You wake up, not because you wake up but because the alarm goes on, you get up and out of bed and realize it’s raining again, it’s cold, too, you can’t find your favourite sweater, the mirror tells you you look tired, you resent that although it’s true, you can’t even keep your eyes open, you try to do push-ups nonetheless, stop at 1.5 and after that you’re just about to reconsider getting up at all. But then there’s the smell of freshly ground coffee and, even more intriguing, the smell of croissants fresh from the bakery. You dodder into the kitchen and find a nice breakfast served on your favourite china, the one with your best friends on it. You sit down, eat and smile. Life’s good, even at 7:30 AM.
Actually, it’s a very common dessert in most Greek restaurants, but lately I found out that for somebody into Swiss müeslis it’s also very nice a dish when served for breakfast. Yoghurt, nuts and honey—what more could you ask for to stay slim and fit? I’m pretty sure all these nutrients on a daily basis is what turned Greek people into gods and goddesses. As for my version, it’s a politically most absurd blend of origins: the yoghurt’s Greek, the walnuts are from California, and the chestnut honey is produce of Turkish bees. The country who first came up with democracy blended with two others that have been mocking it ever since their current leaders came into power. But I was talking health benefits, not politics…
Lately, I started to eat oranges as a refreshing snack after dinner because I don’t drink them anymore for breakfast. Instead, I have a bloodbath. You see, pomegranates make the best juice, but pressing them demands a certain amount of precision, the fruit is easily cut in half, just like an orange, but don’t get fooled, the seeds are highly explosive, you don’t want to put to much pressure on the skin or they spatter everything from top to floor with their thick red juice and you end up renovating your kitchen on a daily basis and coming in late to work. And nobody, absolutely nobody wants to hear your excuse. But once you’ve developed some technique, you are rewarded with great taste and enough vitamins, flavonoids, antioxidants, minerals, and other healthy stuff to easily turn 100. Or even older. 107, for instance. Depends on how much you drink, I guess.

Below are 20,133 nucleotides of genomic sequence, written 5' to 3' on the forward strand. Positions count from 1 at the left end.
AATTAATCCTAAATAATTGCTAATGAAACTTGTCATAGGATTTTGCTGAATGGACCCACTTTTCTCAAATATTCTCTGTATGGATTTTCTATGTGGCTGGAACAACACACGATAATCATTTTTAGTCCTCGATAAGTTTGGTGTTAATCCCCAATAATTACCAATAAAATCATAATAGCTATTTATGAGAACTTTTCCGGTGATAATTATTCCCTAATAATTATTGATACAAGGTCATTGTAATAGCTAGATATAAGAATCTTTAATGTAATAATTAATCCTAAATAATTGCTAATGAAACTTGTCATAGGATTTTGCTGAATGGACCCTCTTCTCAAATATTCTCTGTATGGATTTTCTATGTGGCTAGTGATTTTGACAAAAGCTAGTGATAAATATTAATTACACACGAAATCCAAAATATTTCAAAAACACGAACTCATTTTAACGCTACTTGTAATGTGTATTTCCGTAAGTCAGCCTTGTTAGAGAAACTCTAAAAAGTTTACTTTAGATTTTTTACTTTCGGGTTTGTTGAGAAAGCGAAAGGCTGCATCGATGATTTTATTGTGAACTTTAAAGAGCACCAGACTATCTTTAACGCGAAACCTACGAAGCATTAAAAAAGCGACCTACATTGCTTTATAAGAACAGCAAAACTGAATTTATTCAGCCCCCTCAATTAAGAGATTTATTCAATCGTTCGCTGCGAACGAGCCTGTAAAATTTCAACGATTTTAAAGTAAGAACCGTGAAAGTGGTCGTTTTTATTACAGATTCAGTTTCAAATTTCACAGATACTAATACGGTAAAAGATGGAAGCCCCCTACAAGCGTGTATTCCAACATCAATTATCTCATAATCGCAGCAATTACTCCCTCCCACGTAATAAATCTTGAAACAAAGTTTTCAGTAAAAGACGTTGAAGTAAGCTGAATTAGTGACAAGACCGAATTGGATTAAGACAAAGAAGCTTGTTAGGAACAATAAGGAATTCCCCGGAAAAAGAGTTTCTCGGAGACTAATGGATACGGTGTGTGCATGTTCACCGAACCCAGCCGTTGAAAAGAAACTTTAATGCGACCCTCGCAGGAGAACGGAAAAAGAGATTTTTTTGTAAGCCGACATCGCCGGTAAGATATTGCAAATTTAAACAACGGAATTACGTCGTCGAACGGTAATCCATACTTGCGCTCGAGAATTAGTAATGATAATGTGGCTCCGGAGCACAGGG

Breakfast, at least that’s what I’ve been told over and over again by newspapers and magazines, always quoting some doctors from lesser known universities, is the most important meal of the day, if you skip it you’ll die an agonizing death or you find yourself out of the job for performing badly any time soon, and although I can’t prove it with any medicinal facts, neither has my hair’s shine improved nor did I have fewer problems with learning Chinese, I do subscribe to that point of view as it is the only meal that includes a boiled egg. I love boiled eggs. My grandmother had them with French mustard, moutarde à l’ancienne, or im Glas, which is actually two boiled eggs with some spices served stirred in a glass, no stem, a tumbler, I’d say, and to anybody who like literary connections, like those who can’t eat a madeleine without quoting Proust, rambling on about their transporting smell and one’s childhood and all of that, I recommend Klaus Mann’s brilliant novel “Mephisto”, Eier im Glas for breakfast play a small but dramatic part in it, but I seem to digress, my eggs are mostly eaten pure and simple, some salt, some crushed white pepper, that’s it, as long as the spoon is made from mother-of-pearl and the egg cup is to my liking.